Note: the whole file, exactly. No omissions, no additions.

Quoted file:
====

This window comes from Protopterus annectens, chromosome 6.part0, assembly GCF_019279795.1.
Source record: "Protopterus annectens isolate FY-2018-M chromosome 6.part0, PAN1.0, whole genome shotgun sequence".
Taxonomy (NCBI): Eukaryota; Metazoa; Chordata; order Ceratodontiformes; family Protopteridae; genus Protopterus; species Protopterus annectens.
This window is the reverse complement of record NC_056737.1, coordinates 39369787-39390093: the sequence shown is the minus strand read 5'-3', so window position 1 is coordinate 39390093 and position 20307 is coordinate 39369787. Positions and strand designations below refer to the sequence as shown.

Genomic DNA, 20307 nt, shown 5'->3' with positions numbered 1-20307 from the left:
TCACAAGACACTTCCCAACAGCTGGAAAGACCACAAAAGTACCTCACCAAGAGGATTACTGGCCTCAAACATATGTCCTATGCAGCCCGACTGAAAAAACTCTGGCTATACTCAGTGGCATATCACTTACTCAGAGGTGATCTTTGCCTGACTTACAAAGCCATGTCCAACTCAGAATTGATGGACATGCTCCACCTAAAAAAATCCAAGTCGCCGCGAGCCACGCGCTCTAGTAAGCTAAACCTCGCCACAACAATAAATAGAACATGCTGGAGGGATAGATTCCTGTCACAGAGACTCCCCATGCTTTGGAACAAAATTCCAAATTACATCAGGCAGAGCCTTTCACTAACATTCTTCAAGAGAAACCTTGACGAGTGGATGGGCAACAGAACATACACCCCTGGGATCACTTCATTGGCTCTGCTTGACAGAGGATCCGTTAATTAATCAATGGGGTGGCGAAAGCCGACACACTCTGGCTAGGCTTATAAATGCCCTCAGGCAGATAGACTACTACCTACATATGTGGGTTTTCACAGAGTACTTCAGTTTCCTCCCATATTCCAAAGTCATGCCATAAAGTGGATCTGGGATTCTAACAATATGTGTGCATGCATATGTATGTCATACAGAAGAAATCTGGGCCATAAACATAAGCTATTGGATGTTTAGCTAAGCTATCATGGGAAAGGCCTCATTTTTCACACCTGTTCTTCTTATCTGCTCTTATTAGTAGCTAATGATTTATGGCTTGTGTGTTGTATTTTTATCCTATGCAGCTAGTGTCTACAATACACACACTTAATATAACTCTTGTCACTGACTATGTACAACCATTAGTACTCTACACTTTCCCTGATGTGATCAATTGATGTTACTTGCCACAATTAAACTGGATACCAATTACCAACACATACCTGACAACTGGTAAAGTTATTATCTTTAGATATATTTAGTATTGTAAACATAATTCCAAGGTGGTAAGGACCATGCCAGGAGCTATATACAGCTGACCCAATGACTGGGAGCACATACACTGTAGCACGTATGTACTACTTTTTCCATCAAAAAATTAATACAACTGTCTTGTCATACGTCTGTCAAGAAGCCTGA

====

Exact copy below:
This window comes from Protopterus annectens, chromosome 6.part0, assembly GCF_019279795.1.
Source record: "Protopterus annectens isolate FY-2018-M chromosome 6.part0, PAN1.0, whole genome shotgun sequence".
Taxonomy (NCBI): Eukaryota; Metazoa; Chordata; order Ceratodontiformes; family Protopteridae; genus Protopterus; species Protopterus annectens.
This window is the reverse complement of record NC_056737.1, coordinates 39369787-39390093: the sequence shown is the minus strand read 5'-3', so window position 1 is coordinate 39390093 and position 20307 is coordinate 39369787. Positions and strand designations below refer to the sequence as shown.

Genomic DNA, 20307 nt, shown 5'->3' with positions numbered 1-20307 from the left:
TCACAAGACACTTCCCAACAGCTGGAAAGACCACAAAAGTACCTCACCAAGAGGATTACTGGCCTCAAACATATGTCCTATGCAGCCCGACTGAAAAAACTCTGGCTATACTCAGTGGCATATCACTTACTCAGAGGTGATCTTTGCCTGACTTACAAAGCCATGTCCAACTCAGAATTGATGGACATGCTCCACCTAAAAAAATCCAAGTCGCCGCGAGCCACGCGCTCTAGTAAGCTAAACCTCGCCACAACAATAAATAGAACATGCTGGAGGGATAGATTCCTGTCACAGAGACTCCCCATGCTTTGGAACAAAATTCCAAATTACATCAGGCAGAGCCTTTCACTAACATTCTTCAAGAGAAACCTTGACGAGTGGATGGGCAACAGAACATACACCCCTGGGATCACTTCATTGGCTCTGCTTGACAGAGGATCCGTTAATTAATCAATGGGGTGGCGAAAGCCGACACACTCTGGCTAGGCTTATAAATGCCCTCAGGCAGATAGACTACTACCTACATATGTGGGTTTTCACAGAGTACTTCAGTTTCCTCCCATATTCCAAAGTCATGCCATAAAGTGGATCTGGGATTCTAACAATATGTGTGCATGCATATGTATGTCATACAGAAGAAATCTGGGCCATAAACATAAGCTATTGGATGTTTAGCTAAGCTATCATGGGAAAGGCCTCATTTTTCACACCTGTTCTTCTTATCTGCTCTTATTAGTAGCTAATGATTTATGGCTTGTGTGTTGTATTTTTATCCTATGCAGCTAGTGTCTACAATACACACACTTAATATAACTCTTGTCACTGACTATGTACAACCATTAGTACTCTACACTTTCCCTGATGTGATCAATTGATGTTACTTGCCACAATTAAACTGGATACCAATTACCAACACATACCTGACAACTGGTAAAGTTATTATCTTTAGATATATTTAGTATTGTAAACATAATTCCAAGGTGGTAAGGACCATGCCAGGAGCTATATACAGCTGACCCAATGACTGGGAGCACATACACTGTAGCACGTATGTACTACTTTTTCCATCAAAAAATTAATACAACTGTCTTGTCATACGTCTGTCAAGAAGCCTGA